order stating the action was dismissed on January 11, 2022, citing to “the Court having previously
granted [DeHart’s] motion to suppress.” (Order 1, DN 1-1). In response to the KSP Defendants’
The Complaint alleges Section 1983 malicious prosecution claims in violation of the Fourth,
Fifth, and Fourteenth Amendments. (Compl. ¶ 72). The U.S. Supreme Court has held that only
the Fourth Amendment could serve as the basis for a Section 1983 malicious prosecution claim.
Albright v. Oliver, 510 U.S. 266, 274 (1994). The Sixth Circuit also recognized this precedent in
King v. Harwood, 852 F.3d 568, 580 n.4 (6th Cir. 2017). Therefore, the Section 1983 claim may
only rest upon Fourth Amendment grounds.
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motion to dismiss, DeHart attaches an order from the Russell District Court dated January 5, 2022,
granting his motion to suppress and finding there was “insufficient evidence of a reasonable
suspicion of criminal activity to justify the stop of vehicle in which defendant was sitting, nor was
there sufficient evidence of operation of physical control of a vehicle” to support an arrest for
operating a vehicle under the influence. (Order 1, DN 9-1).3 While DeHart is not required to offer
proof of the elements of a malicious prosecution claim at this stage, the Complaint and the
corresponding orders from the Russell District Court satisfy the requirement that the underlying
action was terminated in a manner indicative of innocence. The January 11, 2022, order further
indicates the prosecution of DeHart ended without a conviction. Thompson, 142 S. Ct. at 1335.4
False Arrest/False Imprisonment under Section 19835
DeHart asserts a claim of “false arrest/false imprisonment” pursuant to Section 1983.
(Compl. ¶¶ 54-62). Because the elements of false imprisonment and false arrest overlap, the
The January 5, 2022, order is a part of the public record and relevant to the claims contained in
the Complaint which may be considered on a motion to dismiss. Gavitt, 835 F.3d at 640.
While DeHart fails to respond to Harper’s qualified immunity argument regarding his Fourth
Amendment false arrest claim, the Sixth Circuit has recognized that it is inappropriate for a court
to resolve the applicability of qualified immunity in ruling on a motion to dismiss under Fed. R.
Civ. P. 12(b)(6). See Wesley v. Campbell, 779 F.3d 421, 433 (6th Cir. 2015) (“[I]t is generally
inappropriate for a district court to grant a 12(b)(6) motion to dismiss on the basis of qualified
immunity. Although an officer’s ‘entitle[ment] to qualified immunity is a threshold question to be
resolved at the earliest possible point,’ that point is usually summary judgment and not dismissal
under Rule 12.” (alterations in original) (internal quotation marks omitted) (internal citation
omitted) (citation omitted)).
The KSP Defendants further argue that DeHart’s Eighth Amendment claim should be dismissed,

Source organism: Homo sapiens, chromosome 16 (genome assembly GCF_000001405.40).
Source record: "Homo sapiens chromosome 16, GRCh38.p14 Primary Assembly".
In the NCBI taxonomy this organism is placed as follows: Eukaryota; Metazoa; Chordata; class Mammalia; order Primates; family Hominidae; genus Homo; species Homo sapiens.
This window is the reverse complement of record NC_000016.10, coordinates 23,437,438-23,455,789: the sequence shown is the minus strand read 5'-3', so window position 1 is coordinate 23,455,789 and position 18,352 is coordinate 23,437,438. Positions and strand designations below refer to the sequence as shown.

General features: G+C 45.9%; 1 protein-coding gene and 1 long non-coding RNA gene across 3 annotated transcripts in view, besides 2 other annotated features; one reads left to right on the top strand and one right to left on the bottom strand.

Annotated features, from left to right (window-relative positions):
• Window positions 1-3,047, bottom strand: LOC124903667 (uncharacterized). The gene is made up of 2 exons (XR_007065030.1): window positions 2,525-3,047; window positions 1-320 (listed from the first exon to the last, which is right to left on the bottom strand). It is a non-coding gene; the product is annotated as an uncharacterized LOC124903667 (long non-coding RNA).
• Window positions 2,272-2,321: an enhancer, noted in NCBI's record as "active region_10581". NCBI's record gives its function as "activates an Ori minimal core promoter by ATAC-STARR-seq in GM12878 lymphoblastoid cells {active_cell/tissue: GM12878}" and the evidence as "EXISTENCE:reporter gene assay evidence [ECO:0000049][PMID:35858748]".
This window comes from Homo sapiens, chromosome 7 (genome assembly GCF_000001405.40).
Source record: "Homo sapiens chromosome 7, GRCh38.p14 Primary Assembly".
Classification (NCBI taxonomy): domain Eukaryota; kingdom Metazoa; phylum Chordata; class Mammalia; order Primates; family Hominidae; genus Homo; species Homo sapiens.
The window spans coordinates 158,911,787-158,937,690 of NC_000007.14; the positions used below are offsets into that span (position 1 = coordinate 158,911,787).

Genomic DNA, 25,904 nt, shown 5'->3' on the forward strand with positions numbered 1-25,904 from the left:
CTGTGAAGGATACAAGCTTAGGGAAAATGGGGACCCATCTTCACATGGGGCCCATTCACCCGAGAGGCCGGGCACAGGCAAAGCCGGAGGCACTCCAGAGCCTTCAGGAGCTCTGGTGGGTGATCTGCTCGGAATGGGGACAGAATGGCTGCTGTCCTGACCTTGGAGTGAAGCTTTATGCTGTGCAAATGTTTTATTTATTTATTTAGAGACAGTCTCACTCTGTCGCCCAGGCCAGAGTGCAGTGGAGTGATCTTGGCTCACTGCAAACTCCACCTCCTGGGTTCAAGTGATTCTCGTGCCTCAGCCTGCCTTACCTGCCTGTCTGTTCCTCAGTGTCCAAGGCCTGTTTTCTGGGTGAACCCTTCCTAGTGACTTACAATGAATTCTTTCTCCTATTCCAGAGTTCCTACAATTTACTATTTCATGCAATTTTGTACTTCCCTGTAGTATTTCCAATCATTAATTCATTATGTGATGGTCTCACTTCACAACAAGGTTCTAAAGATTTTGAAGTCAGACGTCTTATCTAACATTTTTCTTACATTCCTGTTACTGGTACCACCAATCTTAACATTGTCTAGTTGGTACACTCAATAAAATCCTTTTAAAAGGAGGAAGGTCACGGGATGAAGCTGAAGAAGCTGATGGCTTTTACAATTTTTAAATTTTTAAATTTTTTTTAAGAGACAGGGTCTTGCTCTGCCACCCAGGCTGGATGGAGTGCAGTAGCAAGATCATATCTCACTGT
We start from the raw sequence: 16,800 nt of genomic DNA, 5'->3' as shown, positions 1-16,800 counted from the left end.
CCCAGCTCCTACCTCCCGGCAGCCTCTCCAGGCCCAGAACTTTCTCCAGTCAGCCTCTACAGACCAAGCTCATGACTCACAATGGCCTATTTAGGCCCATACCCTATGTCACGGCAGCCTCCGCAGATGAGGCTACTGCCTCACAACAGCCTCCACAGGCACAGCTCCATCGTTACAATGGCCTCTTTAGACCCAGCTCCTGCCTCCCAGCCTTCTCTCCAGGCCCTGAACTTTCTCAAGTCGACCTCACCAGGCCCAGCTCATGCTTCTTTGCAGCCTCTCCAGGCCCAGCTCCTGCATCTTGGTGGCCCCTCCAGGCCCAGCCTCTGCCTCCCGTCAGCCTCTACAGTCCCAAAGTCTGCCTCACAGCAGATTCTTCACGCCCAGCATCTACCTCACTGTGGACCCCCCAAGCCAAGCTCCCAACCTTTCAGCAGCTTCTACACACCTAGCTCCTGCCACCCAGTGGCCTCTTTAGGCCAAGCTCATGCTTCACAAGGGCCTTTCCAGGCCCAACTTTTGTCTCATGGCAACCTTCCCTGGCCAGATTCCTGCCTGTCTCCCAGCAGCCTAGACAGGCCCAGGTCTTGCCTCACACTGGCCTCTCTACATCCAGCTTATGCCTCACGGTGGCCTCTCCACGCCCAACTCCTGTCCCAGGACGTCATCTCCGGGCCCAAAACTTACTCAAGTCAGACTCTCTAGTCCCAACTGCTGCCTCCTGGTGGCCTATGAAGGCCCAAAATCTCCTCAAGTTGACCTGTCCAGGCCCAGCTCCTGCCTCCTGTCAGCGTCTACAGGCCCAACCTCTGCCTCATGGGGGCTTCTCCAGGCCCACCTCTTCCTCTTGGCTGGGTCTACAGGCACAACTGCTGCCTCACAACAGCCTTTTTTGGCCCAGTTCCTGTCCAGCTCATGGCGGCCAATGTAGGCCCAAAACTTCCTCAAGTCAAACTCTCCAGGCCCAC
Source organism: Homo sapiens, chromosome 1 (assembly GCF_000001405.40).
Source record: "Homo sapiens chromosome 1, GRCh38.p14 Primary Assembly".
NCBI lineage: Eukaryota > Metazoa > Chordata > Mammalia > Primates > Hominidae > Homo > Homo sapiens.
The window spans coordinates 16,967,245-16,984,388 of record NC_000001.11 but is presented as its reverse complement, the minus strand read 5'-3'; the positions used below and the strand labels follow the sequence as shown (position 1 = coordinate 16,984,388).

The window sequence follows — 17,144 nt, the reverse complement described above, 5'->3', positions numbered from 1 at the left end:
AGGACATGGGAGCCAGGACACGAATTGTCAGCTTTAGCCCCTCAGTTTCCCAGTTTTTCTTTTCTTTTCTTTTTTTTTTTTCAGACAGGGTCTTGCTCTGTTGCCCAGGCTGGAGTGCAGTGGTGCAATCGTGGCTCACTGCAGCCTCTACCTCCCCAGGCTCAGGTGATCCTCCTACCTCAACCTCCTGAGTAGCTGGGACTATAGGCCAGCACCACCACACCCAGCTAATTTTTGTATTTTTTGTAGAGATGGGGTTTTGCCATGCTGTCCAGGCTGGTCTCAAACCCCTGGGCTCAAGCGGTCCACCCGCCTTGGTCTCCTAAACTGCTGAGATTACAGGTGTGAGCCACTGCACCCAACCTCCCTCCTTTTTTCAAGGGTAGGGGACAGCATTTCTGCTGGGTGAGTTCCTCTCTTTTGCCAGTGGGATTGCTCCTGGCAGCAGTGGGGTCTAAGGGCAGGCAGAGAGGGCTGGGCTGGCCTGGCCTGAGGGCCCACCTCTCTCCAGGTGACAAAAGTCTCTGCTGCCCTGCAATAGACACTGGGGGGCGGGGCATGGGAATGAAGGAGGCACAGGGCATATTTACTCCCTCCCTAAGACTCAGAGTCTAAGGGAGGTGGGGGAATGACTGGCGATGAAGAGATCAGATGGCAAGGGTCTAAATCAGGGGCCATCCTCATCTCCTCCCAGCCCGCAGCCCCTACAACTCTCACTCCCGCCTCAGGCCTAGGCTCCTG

as well as claims for assault and battery under both federal and state law, false arrest, false
imprisonment, and abuse of process. The KSP Defendants state that DeHart has not alleged a
criminal conviction to support a claim under the Eight Amendment. (Defs.’ Mot. Dismiss 23).
DeHart does not respond to the argument. As a result, DeHart has waived his claims to the extent
they are premised on the Eight Amendment: Counts One, Three, and Eight. With regard to false
arrest, malicious prosecution, and abuse of process claims, DeHart states that “[t]he Plaintiff
believes that at this point at least prima facia [sic] evidence of all of these matters has been shown
and/or plead.” (Pl.’s Resp. Defs.’ Mot. Dismiss 3). A sister court held that “Plaintiff’s only
response in his brief was to summarize [the defendants’] arguments and then to state ‘the
allegations of the Complaint speak for themselves’” in response to arguments made in a motion to
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Supreme Court has referred to them “together as false imprisonment.” Wallace v. Kato, 549 U.S.
384, 389 (2007). A claim of false arrest requires the absence of probable cause for the arrest.
Buttino v. City of Hamtramck, 87 F. App’x 499, 502 (6th Cir. 2004). While Defendants argue that
DeHart “cannot prove an absence of probable cause” to substantiate a false arrest claim, such proof
is not required at this stage. (Defs.’ Mot. Dismiss 17). Taking all allegations in the Complaint as
true, DeHart has adequately pled that he was detained without probable cause. (Compl. ¶¶ 56-59).
Common Law False Imprisonment
DeHart also asserts a common law claim for false imprisonment. (Compl. ¶¶ 46-53).
“When, as here, a law enforcement officer is the alleged tortfeasor, Kentucky collapses claims of
false arrest and false imprisonment.” Estep v. Combs, 366 F. Supp. 3d 863, 883 (E.D. Ky. 2018)
(citing Dunn v. Felty, No. 2004-CA-001029-MR, 2005 WL 736596, at *2 (Ky. App. Apr. 1, 2005),
aff’d, 226 S.W.3d 68 (Ky. 2007)). Further, “realizing that every confinement of a person is an